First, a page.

DEFRATES, JAMES - There are several lines of business which are absolutely necessary to a community, enterprises which the people must depend upon for their daily sustenance, namely: the bakery, the meat market and the grocery. Probably the latter is the most important, and the former often combined with it. The grocery business is profitable if properly conducted, if the stock is complete and of good grade, the prices scaled reasonably, and (above all) if the proprietor has learned by experience or keen-sightedness what his patrons want. James DeFrates, who conducts a flourishing grocery business on Enos Avenue, is one of Springfield's self-made men. He is a native of the Capital City, born April 1, 1870.
Antony DeFrates, the father of James, was born on the Isle of Madeira, in 1822, where he carried on a retail mercantile business. Soon after his marriage he came to the United States, landing in New York City, whence he came direct to Springfield, and arrived there in very humble circumstances. One of his first employments was chopping wood for Abraham Lincoln, but later he engaged in a teaming business, became successful, and spent the latter years of his life in comfort. His first residence was No. 1012 Miller Street, but he subsequently built a home at Fourteenth and Madison Streets, where his death occurred in 1896. Antony DeFrates married Mary Govia, also a native of Madeira, who died in Springfield about 1899, in the faith of the Presbyterian Church, to which both she and her husband belonged. Their children were as follows: John, Joseph, Mary, Henry Lewis, Mrs. Joseph Barbour and Mrs. Victor Francis. John is a resident of Decatur, Ill., while the rest live in Springfield.
After attending the public schools of Springfield until fourteen years of age, James DeFrates drove a grocery wagon two years for Joe Roderick, and the following fourteen years were spent in the employ of his brother. He was careful with his earnings and finally accumulated enough to enter the field himself, subsequently opening an establishment at Sixth and Madison Streets, in 1902. His business grew to such an extent that he was forced to find larger quarters and sold out, removing to No. 503 North Sixth Street. In April, 1907, his business demanded a larger store, and he sold out to Frank Elshoff. He built his present place of business at No. 711 Enos Avenue, where he has conducted a first-class establishment to the present time, carrying fancy and staple groceries and provisions of all kinds, and catering to some of the best trade in the city.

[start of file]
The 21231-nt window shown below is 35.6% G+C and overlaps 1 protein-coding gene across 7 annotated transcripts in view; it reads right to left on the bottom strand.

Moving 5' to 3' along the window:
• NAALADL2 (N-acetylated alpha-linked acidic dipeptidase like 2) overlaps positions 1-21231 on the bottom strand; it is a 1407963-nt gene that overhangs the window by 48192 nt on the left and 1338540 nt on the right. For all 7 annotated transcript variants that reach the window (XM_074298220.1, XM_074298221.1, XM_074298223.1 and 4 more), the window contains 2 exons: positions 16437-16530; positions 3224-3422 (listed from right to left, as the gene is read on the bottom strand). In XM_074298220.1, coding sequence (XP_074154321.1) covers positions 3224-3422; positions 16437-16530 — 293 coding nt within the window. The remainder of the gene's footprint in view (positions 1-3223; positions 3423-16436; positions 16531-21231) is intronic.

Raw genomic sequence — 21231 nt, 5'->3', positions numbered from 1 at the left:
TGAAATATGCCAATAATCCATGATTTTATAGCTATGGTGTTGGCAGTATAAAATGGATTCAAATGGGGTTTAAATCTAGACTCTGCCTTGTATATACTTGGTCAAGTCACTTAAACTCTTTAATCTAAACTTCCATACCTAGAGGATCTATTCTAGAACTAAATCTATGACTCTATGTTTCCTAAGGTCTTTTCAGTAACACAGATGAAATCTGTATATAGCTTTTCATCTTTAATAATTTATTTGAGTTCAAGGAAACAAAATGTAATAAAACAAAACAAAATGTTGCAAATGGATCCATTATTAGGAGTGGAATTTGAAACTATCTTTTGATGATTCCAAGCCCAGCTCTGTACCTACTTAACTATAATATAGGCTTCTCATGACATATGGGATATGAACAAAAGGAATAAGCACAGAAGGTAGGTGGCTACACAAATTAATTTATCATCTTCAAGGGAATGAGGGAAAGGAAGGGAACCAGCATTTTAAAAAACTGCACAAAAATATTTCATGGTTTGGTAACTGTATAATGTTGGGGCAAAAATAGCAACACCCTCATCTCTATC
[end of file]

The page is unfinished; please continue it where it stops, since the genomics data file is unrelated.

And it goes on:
On June 20, 1890, Mr. DeFrates was married in Springfield to Irene M. Uhler, born on East Capital Avenue, Springfield, September 28, 1870, and educated at St. Mary's and McClermond public school. Her father was born at South Eighth and Monroe Streets, Springfield, a son of John and Margaret (Hughes) Uhler. John Uhler was born in Pennsylvania, and after his marriage in Maryland, came West, settling in Springfield, where he carried on blacksmithing. Mrs. DeFrates' father spent all his life in Springfield until 1900, when he went to Quincy, Ill. As a lad he helped his father in the blacksmith shop, later carried on a livery business for a few years, and then entered the feed business, operating a sawmill near Sherman. When he was eighteen years old the first call for volunteers for service in the Federal Army during the Civil War was made, and he enlisted in the Seventh Regiment, Illinois Volunteer Infantry, for three months. Later he re-enlisted for three years and serving throughout the war with signal bravery, participating in some of the fiercest struggles of the great Rebellion, including Shiloh and Corinth. He is a charter member of Stephenson Post, Grand Army of the Republic. His wife died in 1896, having been the mother of but one child, Mrs. DeFrates.
Mr. DeFrates is a Republican in his political views. He and Mrs. DeFrates are consistent members of the Third Presbyterian church and have been active in church and charitable movements. They have one daughter, Ruth, at home.